Yellowing of Crop Leaves? It Could Be Iron Chlorosis.

Iron chlorosis is a yellowing of plant leaves caused by iron deficiency. However it is not always a true iron deficiency but rather an iron tie-up in plants and soil. Yellow leaves indicate a lack of chlorophyll, the green pigment responsible for photosynthesis (sugar production) in plants.

The causes of iron chlorosis are complex and not completely understood. It could be a deficiency in the soil or the plant or an iron tie-up in the soil or plant. Many reactions govern iron availability and make iron chemistry in the soil complex. Iron chlorosis generally occurs in calcareous soils with a high pH. Even though these soils have plenty of iron, the high pH causes chemical reactions that make the iron unavailable to plant roots

Plants that are native to high pH soils don’t illustrate symptoms of iron chlorosis, because they have evolved to use iron efficiently and can obtain iron from the soil. Recent research has discovered that bicarbonates (HCO3) play a major role since they are readily produced in high pH soils, especially when moist conditions limit iron availability. Even in alkaline soils, bicarbonate is much higher in the calcareous soil than in the non-calcareous soil.The causes of iron chlorosis are complex and not completely understood. It could be a deficiency in the soil or the plant or an iron tie-up in the soil or plant. Many reactions govern iron availability and make iron chemistry in the soil complex. Iron chlorosis generally occurs in calcareous soils with a high pH. Even though these soils have plenty of iron, the high pH causes chemical reactions that make the iron unavailable to plant roots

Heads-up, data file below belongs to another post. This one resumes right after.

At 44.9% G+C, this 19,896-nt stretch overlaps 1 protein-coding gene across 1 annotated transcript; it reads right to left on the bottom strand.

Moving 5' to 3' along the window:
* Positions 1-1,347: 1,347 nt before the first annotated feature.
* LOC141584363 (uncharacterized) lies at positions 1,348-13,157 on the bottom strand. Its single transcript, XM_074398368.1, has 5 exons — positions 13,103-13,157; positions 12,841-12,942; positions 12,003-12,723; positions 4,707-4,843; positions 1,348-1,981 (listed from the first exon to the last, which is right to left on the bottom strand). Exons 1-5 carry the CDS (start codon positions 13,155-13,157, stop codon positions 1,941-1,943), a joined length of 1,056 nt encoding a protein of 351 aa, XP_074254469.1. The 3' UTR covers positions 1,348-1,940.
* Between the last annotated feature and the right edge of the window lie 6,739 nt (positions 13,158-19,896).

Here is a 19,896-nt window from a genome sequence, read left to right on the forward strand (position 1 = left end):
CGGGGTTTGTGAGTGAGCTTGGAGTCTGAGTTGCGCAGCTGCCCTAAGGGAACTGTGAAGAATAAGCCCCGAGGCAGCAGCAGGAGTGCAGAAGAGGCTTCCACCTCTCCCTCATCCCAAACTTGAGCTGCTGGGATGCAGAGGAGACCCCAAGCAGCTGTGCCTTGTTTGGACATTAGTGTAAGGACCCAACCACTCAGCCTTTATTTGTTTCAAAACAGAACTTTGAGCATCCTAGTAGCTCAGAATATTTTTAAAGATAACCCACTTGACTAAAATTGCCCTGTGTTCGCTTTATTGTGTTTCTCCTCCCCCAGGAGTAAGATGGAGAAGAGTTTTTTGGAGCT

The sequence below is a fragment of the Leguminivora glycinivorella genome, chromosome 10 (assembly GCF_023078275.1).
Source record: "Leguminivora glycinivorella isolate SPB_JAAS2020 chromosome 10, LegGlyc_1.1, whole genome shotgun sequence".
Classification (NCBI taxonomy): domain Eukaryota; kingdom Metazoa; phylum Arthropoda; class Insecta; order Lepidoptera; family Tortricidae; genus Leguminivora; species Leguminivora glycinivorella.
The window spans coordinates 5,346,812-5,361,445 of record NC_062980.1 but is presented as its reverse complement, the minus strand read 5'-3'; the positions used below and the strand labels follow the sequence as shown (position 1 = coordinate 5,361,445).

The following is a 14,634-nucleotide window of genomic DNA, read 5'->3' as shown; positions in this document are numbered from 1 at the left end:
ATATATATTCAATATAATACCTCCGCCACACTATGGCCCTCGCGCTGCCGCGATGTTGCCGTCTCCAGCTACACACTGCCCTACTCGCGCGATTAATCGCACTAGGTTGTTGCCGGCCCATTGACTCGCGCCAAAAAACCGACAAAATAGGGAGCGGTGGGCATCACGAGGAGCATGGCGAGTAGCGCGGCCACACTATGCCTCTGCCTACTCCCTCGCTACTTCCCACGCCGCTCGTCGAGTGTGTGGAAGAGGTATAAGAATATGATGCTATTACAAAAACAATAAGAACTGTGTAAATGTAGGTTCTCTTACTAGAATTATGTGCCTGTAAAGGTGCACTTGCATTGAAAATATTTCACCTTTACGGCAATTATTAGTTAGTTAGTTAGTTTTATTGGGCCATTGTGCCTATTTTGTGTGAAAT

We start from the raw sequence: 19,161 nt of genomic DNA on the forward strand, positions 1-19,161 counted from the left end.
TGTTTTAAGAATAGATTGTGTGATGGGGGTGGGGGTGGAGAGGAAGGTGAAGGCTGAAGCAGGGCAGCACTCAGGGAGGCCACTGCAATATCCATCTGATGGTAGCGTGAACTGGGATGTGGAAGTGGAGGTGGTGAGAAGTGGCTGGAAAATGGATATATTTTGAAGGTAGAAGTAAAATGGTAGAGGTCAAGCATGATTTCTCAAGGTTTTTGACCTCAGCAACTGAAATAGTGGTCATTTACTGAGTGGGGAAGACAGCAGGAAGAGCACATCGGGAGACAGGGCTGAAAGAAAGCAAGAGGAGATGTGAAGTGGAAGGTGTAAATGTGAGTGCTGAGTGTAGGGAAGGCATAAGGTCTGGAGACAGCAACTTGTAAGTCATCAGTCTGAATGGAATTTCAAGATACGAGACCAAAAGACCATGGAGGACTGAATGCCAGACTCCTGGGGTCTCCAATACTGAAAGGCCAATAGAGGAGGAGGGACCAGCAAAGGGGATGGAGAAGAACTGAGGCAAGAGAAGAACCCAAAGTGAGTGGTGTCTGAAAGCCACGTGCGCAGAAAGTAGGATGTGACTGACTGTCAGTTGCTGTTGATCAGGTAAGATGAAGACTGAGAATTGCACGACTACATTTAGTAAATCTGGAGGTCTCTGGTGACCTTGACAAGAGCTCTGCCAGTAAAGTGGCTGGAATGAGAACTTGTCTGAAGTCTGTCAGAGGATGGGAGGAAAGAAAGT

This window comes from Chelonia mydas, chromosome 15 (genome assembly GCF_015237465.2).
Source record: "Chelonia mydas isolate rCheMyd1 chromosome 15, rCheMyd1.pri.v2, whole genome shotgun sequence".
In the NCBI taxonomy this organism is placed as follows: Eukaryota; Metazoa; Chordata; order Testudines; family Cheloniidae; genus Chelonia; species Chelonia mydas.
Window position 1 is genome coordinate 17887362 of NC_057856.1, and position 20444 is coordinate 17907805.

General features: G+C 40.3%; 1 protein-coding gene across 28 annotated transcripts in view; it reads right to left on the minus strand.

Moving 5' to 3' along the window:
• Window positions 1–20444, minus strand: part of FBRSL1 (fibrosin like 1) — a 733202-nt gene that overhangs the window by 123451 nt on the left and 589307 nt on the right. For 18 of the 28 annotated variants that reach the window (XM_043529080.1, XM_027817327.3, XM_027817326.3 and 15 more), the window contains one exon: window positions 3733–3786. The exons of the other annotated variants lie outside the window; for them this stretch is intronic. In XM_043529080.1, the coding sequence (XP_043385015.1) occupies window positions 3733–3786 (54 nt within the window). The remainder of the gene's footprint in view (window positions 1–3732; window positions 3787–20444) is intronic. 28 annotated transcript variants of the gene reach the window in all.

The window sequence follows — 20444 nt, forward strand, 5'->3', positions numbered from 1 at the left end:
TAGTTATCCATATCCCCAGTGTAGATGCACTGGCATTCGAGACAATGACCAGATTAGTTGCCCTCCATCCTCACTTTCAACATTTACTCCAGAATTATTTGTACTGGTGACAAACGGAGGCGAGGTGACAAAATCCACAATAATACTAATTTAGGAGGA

In calcareous soils, bicarbonate inhibits mobilization of accumulated irons from roots to foliage and affects availability of iron in the soil by buffering soil pH. When high bicarbonate irrigation water is applied, iron deficiency is enhanced because bicarbonate is supplied to the soil. The adverse effects of high bicarbonate levels are exacerbated in saturated soils, very dry soils, or compacted soils, where bicarbonate levels increase, leading to diminished root growth and nutrient uptake.

Gypsum can help remediate iron chlorosis. This is because gypsum reacts with bicarbonate to form calcium carbonate (CaCO, or lime) decreasing the amount of bicarbonate in the soil that affects iron uptake and iron availability.

Daniel Davidson, Ph.D. Agronomist